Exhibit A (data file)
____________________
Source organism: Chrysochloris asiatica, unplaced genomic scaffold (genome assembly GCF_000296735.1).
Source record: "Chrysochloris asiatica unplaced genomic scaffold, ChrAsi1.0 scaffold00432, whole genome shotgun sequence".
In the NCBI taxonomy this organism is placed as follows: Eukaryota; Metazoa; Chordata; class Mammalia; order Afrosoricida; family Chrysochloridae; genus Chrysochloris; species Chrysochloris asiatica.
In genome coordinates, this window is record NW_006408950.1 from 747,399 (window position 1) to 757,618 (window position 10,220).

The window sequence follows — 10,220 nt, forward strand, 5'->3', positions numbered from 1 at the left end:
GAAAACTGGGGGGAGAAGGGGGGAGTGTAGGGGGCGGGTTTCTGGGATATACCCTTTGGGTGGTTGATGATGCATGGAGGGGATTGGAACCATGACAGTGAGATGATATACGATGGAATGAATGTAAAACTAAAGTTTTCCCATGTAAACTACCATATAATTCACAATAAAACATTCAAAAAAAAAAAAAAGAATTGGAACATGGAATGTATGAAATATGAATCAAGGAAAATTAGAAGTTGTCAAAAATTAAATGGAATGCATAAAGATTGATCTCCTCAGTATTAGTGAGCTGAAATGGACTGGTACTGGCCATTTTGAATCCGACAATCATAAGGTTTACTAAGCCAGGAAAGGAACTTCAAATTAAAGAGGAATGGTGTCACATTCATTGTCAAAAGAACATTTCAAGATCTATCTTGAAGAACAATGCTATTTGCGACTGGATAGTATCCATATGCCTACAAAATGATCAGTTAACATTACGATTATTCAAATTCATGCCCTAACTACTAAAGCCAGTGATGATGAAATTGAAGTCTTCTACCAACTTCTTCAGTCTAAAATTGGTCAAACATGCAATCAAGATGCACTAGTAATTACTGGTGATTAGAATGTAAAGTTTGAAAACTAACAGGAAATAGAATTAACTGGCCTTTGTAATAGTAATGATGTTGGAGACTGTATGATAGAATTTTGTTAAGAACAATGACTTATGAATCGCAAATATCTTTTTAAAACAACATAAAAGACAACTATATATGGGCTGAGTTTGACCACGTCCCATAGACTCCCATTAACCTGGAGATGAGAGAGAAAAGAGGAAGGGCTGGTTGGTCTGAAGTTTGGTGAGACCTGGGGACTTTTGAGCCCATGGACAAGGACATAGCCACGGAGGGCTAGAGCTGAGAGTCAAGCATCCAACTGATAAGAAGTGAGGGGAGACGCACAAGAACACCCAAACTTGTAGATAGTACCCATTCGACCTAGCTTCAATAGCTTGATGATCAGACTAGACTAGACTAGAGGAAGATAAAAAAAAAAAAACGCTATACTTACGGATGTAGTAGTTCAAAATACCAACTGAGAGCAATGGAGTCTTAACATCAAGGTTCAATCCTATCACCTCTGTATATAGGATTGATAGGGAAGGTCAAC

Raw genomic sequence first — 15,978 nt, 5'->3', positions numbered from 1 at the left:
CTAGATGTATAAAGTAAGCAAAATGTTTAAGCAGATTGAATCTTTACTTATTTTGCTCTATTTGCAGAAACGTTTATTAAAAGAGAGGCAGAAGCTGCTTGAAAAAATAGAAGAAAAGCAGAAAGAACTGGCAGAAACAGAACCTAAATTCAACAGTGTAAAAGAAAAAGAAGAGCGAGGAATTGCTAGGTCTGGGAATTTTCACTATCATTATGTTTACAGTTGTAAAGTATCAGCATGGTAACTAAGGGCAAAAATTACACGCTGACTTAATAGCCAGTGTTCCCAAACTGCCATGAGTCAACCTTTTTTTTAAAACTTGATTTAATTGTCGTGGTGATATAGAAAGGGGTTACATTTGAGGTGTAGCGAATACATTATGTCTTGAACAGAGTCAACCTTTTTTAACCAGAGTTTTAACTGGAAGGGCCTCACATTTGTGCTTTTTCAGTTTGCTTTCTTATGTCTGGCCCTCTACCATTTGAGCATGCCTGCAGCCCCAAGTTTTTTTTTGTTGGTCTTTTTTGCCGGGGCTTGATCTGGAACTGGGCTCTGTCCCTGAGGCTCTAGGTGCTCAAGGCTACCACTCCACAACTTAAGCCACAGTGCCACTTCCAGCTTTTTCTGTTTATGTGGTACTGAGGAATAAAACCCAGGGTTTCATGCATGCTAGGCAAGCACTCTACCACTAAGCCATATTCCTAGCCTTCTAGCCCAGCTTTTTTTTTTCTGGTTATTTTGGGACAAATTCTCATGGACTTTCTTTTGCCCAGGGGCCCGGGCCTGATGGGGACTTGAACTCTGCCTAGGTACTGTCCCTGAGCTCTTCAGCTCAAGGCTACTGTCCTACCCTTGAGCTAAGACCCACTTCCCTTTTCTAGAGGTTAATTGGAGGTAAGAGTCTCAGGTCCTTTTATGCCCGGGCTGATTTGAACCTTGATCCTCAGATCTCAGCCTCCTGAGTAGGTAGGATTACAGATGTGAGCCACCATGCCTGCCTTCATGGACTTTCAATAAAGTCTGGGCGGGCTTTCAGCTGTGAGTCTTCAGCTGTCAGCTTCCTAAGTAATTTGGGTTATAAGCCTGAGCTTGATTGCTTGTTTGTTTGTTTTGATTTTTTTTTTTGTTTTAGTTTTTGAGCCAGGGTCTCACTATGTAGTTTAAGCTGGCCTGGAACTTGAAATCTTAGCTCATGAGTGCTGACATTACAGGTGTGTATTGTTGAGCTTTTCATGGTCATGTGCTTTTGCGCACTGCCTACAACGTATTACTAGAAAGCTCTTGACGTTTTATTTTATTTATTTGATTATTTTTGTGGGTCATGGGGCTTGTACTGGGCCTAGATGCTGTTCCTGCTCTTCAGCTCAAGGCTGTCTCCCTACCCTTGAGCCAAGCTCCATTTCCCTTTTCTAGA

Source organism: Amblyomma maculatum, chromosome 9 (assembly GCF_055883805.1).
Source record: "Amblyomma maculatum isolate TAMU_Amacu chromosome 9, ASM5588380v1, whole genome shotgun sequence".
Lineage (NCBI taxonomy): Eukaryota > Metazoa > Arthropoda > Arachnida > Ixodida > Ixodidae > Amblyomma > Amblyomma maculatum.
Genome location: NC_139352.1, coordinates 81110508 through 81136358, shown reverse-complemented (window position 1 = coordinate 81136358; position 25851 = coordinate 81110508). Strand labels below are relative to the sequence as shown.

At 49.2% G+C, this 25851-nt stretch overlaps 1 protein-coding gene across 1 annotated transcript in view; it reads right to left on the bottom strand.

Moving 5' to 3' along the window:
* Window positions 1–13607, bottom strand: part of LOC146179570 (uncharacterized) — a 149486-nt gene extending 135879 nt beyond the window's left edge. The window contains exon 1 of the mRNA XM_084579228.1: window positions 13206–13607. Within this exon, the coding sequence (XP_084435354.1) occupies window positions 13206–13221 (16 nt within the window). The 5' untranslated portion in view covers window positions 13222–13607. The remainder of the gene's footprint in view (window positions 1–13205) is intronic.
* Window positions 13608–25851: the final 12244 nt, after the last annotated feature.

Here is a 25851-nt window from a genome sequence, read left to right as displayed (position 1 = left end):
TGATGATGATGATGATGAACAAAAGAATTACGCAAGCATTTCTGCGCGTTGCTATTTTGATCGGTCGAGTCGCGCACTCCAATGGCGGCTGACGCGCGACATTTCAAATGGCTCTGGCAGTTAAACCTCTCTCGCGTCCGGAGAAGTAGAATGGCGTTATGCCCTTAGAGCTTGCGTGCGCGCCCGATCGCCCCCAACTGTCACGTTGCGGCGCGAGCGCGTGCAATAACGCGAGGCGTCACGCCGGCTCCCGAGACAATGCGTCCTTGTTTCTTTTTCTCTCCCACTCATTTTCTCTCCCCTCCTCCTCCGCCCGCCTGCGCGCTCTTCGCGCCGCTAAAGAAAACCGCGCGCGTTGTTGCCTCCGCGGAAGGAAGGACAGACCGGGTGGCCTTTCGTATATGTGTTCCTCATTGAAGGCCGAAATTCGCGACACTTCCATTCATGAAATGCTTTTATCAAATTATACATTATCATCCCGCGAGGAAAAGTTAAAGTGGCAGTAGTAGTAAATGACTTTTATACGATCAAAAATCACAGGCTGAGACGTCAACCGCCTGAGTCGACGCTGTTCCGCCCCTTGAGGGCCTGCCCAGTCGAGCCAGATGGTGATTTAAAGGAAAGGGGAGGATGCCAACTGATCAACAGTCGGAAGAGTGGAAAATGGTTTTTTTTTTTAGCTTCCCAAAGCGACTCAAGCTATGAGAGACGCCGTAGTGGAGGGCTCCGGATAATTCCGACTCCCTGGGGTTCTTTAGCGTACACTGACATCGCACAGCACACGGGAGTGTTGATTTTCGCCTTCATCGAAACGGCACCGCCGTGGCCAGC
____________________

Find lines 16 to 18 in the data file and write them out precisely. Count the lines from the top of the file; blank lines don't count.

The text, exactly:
* Window positions 13608–25851: the final 12244 nt, after the last annotated feature.

Here is a 25851-nt window from a genome sequence, read left to right as displayed (position 1 = left end):
TGATGATGATGATGATGAACAAAAGAATTACGCAAGCATTTCTGCGCGTTGCTATTTTGATCGGTCGAGTCGCGCACTCCAATGGCGGCTGACGCGCGACATTTCAAATGGCTCTGGCAGTTAAACCTCTCTCGCGTCCGGAGAAGTAGAATGGCGTTATGCCCTTAGAGCTTGCGTGCGCGCCCGATCGCCCCCAACTGTCACGTTGCGGCGCGAGCGCGTGCAATAACGCGAGGCGTCACGCCGGCTCCCGAGACAATGCGTCCTTGTTTCTTTTTCTCTCCCACTCATTTTCTCTCCCCTCCTCCTCCGCCCGCCTGCGCGCTCTTCGCGCCGCTAAAGAAAACCGCGCGCGTTGTTGCCTCCGCGGAAGGAAGGACAGACCGGGTGGCCTTTCGTATATGTGTTCCTCATTGAAGGCCGAAATTCGCGACACTTCCATTCATGAAATGCTTTTATCAAATTATACATTATCATCCCGCGAGGAAAAGTTAAAGTGGCAGTAGTAGTAAATGACTTTTATACGATCAAAAATCACAGGCTGAGACGTCAACCGCCTGAGTCGACGCTGTTCCGCCCCTTGAGGGCCTGCCCAGTCGAGCCAGATGGTGATTTAAAGGAAAGGGGAGGATGCCAACTGATCAACAGTCGGAAGAGTGGAAAATGGTTTTTTTTTTTAGCTTCCCAAAGCGACTCAAGCTATGAGAGACGCCGTAGTGGAGGGCTCCGGATAATTCCGACTCCCTGGGGTTCTTTAGCGTACACTGACATCGCACAGCACACGGGAGTGTTGATTTTCGCCTTCATCGAAACGGCACCGCCGTGGCCAGC